Renowned as the longest structure ever built by humans, the Great Wall runs across the historical northern border of China. Its vast wall line is made up of sections of wall, trenches and natural defensive barriers, measuring an astonishing 8850 kilometres... An archaeological survey even suggests that the entire wall – with all of its branches – measures over 21,000 kilometres! There are eight official locations open to visitors in Beijing. Skip the crowds at the popular Badaling stretch of wall and enjoy a less crowded segment, like the well-preserved section at Mutianyu. Children (and parents) will love taking a tour that ends with an exhilarating toboggan ride down the wall. Great Wall Hiking is a great tour option for holidays and offers fantastic group and private excursions. The local tour guides delve into fascinating stories of China’s long history, while setting a pace that’ll suit legs both great and small.
www.cnto.org | www.greatwallhiking.com
Hot Tip: For a different perspective of the sight, visit at night to watch almost three kilometres of the wall.
Chichén Itzá, Mexico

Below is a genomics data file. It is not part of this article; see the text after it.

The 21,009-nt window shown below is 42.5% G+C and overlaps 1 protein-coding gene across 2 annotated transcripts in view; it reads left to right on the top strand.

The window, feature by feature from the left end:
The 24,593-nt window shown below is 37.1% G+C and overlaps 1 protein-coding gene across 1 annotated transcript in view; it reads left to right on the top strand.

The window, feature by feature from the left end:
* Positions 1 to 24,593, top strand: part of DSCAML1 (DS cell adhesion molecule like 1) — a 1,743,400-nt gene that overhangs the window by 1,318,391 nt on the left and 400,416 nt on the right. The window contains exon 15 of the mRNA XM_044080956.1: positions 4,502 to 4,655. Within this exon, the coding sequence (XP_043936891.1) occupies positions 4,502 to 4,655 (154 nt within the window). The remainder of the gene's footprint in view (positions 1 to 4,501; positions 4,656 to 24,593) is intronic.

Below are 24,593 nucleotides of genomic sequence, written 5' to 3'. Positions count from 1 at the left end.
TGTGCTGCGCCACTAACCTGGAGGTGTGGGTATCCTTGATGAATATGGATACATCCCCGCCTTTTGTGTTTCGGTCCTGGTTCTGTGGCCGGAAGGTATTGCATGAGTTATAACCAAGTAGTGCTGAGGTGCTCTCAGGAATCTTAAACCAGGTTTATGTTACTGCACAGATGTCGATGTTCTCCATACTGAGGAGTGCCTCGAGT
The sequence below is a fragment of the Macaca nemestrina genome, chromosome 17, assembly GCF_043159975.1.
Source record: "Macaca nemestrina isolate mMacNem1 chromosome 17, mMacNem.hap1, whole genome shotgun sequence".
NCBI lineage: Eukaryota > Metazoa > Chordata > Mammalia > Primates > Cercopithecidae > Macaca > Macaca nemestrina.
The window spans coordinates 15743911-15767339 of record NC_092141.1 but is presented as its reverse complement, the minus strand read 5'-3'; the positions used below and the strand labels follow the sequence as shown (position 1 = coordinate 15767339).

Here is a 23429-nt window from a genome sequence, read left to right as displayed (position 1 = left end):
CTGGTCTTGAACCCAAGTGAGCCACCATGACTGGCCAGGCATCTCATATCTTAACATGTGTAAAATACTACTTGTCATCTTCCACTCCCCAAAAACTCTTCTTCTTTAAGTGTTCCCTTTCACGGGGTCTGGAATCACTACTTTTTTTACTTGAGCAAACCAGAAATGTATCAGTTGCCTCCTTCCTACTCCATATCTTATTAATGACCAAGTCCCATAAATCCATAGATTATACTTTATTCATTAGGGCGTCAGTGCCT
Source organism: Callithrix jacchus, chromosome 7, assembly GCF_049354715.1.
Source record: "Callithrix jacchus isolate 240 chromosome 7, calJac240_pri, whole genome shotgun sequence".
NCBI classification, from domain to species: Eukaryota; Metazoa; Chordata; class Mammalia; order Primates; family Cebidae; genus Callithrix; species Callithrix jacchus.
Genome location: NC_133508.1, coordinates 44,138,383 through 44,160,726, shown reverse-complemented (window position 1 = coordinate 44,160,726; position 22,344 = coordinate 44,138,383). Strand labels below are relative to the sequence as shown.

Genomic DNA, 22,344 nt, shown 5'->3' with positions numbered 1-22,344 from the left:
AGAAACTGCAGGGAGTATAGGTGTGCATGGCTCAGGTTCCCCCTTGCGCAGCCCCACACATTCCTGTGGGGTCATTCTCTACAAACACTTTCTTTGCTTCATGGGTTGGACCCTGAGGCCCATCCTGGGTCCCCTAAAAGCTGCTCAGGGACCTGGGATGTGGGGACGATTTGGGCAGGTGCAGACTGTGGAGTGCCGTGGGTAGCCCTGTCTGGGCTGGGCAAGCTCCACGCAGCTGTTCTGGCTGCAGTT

Situated in the Mexican state of Yucatán, the ruins of Chichén Itzá are an intriguing insight into the Mayan way of life. The sacred city will be immediately captivating, with a multitude of architectural styles found in its stepped pyramids, temples and columned arcades. Its Temple of Kukulkan has 365 steps – one for each day of the year – revealing a devised 365-day calendar that proves the accuracy of Mayan astronomy. Like that isn’t mind-boggling enough, twice a year on the spring and autumn equinoxes, a snake-like shadow descends the steps to join a stone serpent head at the base of the structure. Kids will also love the ancient ball court, where players would have hit a five-kilo ball through high, stone scoring hoops in the wall... losers were put to death!
Gladiatorial battles, animal hunts, a majestic arena – the Colosseum certainly provides a wondrous glimpse into entertainment in ancient Rome. With an estimated capacity of up to 80,000 spectators, the three-storey structure is the largest amphitheatre of the Roman Empire... and is still the biggest in the world. More than 100,000 cubic metres of travertine stone were used to build the extravagant exterior of the site. Dark Rome’s Colosseum for Kids Family Tour will revive these archaic stones with entrancing stories of heroic warriors and gladiatorial contests. Other tour highlights include being able to skip the (often long) line, audio head sets, visual aids and re-enactments, and a ‘best gladiator’ prize up for grabs at the end.
www.italia.it/en | www.darkrome.com
Fun Fact: The Colosseum gets its modern name from the colossal statue of Nero (Colossus) that once stood outside.